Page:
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Heather Dore & Linda Ploegert - Toddler Lead Teachers

Discovery Montessori School

Maria Montessori described The Secret of Childhood as the existence of powers and
potentialities within the child that previously were not known or were ignored by her
contemporaries. The task of the teacher, according to Montessori, is to observe the child's
pattern of development and to provide what is necessary for the secret to be revealed.
Montessori proposed the idea of the absorbent mind, meaning that a child's mind is like a
sponge, busily soaking in everything from the environment.
During a sensitive period children experience a special sensitivity to a particular impulse or
activity. During the first three years of life Montessori observed that children go through the
sensitive periods for language, order, movement, and attraction to small objects. The prepared
environment is central to Montessori philosophy. The environment (the classroom or the home,
as Montessori believed that education begins at birth) should be prepared to meet the needs of
the child at that time and attract the child to the world; it should provide for learning
opportunities that correspond to the sensitive periods. It should promote order and
concentration, and should be child-centered. Montessori strongly believed that all learning
comes through sensory exploration, and therefore she promoted a multi-sensory approach to
learning. She felt that children should have considerable freedom in developing according to
their own unique nature, and that they would reveal that nature to adults.
The DMS Toddler program is comprised of two Toddler classrooms: one provides a 5-day full
day program (8:30-3:00), and the other offers a 5-day, three-hour class (from 8:30-11:30 am)
with an optional lunch hour (from 11:30am-12:30 pm). The Montessori and Me program is also
offered for children from 18 months to 3 years of age, but children attend with a parent (or other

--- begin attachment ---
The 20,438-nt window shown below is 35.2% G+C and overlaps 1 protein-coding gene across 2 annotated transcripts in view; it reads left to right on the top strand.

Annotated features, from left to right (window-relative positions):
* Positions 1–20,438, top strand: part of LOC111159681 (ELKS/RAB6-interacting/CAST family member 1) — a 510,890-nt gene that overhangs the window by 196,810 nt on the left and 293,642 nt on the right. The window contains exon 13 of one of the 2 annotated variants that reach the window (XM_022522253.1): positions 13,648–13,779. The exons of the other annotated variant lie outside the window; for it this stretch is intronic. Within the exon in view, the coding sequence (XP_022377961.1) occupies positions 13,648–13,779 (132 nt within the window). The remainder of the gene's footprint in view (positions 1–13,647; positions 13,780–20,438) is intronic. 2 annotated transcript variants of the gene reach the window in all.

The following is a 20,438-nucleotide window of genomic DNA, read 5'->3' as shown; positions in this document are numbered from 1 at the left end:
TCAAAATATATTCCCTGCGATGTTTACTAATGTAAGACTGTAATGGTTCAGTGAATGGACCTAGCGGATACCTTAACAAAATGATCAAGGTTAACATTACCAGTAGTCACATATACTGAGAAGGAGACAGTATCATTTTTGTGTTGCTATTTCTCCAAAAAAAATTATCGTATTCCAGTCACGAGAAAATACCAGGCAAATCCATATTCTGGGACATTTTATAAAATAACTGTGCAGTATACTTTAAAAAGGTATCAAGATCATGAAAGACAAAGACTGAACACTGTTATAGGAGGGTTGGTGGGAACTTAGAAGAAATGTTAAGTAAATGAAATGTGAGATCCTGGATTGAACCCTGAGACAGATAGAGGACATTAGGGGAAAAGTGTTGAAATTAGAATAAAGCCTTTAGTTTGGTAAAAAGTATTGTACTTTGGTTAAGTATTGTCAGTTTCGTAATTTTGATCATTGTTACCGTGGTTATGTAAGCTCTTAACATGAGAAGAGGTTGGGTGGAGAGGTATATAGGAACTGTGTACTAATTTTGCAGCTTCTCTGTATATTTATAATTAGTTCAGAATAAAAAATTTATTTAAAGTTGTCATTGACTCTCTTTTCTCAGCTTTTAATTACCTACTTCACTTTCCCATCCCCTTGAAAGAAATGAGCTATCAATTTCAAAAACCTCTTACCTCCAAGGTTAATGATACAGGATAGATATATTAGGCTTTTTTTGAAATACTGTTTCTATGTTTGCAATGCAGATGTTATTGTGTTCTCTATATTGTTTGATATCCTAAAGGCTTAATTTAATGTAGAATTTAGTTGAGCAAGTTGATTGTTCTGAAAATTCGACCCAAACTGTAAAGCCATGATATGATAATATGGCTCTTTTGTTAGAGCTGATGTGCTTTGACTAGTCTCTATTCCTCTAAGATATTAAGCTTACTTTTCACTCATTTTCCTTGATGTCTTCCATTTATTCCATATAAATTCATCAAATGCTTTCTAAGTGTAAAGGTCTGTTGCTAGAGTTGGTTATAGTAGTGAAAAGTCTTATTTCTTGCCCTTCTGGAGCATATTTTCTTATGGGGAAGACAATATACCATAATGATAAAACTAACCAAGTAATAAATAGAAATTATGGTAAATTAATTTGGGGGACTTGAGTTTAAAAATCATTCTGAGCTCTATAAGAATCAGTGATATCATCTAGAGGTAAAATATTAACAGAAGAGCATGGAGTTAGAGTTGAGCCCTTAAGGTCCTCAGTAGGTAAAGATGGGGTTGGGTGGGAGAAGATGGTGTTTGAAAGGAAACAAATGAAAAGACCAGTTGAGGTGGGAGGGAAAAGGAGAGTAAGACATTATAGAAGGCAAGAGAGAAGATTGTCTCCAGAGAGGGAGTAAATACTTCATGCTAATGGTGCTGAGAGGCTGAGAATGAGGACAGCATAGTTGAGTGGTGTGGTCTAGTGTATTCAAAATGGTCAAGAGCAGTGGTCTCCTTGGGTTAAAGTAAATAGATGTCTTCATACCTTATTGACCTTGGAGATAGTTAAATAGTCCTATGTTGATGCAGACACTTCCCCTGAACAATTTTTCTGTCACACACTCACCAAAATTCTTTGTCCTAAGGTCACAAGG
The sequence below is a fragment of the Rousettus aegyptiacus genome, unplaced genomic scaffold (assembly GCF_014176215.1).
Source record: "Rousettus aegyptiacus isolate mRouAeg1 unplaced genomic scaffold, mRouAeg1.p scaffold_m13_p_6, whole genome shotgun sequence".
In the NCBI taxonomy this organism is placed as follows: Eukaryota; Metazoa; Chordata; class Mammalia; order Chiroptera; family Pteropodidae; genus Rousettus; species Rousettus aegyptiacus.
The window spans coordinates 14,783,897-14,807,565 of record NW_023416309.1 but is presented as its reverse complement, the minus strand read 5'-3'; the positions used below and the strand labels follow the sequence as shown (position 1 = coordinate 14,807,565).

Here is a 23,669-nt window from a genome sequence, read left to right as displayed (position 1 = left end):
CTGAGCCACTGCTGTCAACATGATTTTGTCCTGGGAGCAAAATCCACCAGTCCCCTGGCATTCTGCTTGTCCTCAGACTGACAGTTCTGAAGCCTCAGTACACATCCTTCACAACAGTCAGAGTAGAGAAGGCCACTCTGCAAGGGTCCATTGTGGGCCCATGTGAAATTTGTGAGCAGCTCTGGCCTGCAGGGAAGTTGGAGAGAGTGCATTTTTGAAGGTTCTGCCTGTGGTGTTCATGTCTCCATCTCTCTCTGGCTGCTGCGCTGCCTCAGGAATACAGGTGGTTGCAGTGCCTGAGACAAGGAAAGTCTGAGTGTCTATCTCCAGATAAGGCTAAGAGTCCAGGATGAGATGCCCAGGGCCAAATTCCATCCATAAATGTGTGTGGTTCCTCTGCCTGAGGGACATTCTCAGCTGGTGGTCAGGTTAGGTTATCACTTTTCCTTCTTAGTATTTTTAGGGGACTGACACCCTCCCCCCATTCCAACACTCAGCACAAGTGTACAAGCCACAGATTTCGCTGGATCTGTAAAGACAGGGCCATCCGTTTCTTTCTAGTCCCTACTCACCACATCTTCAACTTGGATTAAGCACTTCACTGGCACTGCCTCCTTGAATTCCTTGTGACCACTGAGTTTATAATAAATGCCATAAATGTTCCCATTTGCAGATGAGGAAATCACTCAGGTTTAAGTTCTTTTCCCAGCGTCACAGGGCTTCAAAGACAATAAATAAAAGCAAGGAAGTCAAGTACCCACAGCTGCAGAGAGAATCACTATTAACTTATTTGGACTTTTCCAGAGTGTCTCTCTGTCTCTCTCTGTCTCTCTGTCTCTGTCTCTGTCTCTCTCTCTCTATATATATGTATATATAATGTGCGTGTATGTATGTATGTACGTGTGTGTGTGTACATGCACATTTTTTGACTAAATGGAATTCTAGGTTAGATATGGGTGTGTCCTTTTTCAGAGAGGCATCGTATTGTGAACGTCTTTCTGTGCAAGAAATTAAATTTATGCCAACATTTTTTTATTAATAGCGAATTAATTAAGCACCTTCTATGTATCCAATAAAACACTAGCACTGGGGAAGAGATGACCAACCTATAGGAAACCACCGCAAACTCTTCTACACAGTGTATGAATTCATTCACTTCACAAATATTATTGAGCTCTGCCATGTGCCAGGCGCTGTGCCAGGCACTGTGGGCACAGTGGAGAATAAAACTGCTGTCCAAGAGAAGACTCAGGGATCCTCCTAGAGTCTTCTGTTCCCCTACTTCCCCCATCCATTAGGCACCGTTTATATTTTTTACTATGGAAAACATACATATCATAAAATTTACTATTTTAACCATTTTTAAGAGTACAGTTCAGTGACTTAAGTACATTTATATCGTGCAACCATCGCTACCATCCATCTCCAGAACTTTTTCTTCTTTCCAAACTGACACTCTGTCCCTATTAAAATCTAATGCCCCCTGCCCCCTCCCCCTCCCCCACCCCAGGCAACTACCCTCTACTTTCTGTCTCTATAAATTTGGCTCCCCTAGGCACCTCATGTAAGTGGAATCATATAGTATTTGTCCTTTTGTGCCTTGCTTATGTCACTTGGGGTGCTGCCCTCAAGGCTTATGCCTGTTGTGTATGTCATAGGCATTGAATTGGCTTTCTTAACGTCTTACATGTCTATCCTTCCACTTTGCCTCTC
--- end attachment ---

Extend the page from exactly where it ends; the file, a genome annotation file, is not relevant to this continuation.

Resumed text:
Heather Dore & Linda Ploegert - Toddler Lead Teachers

adult). We offer a prepared Montessori environment for children 18 months to three years of
age. We assist children toward independence, social awareness, respect, and the development of
motor skills and language skills. Maria Montessori asserted that human beings develop with the
greatest intensity during the first three years of life; therefore, Toddler classrooms are designed to
provide nurturance, security, and challenge in an orderly environment. The maximum number of
children in each Toddler class is twelve, with one American Montessori Society trained Lead
Teacher and one Associate teacher. The AMS Lead Teacher is also required to possess a
minimum of a Bachelors Degree.
In the beginning of the school year parents and children attend together until the child is ready
for a positive transition into the school environment on his or her own. This period of separation
is different for each child and parent, and our goal is to meet the individual needs of each pair.
This gradual process promotes trust between children, parents, and teachers.
Program description
The Toddler school day begins with independent work and play in both the indoor and outdoor
environments. Both environments are accessible for approximately two hours, with one teacher
managing the outdoor environment, and one teacher managing the indoor environment. Toddlers
choose to work independently, in small groups, or with a teacher who guides as necessary. Mid-
morning, all children come inside for snack, toileting, and circle time.
The children gather in small or large groups for snack time. They assist in the preparation of the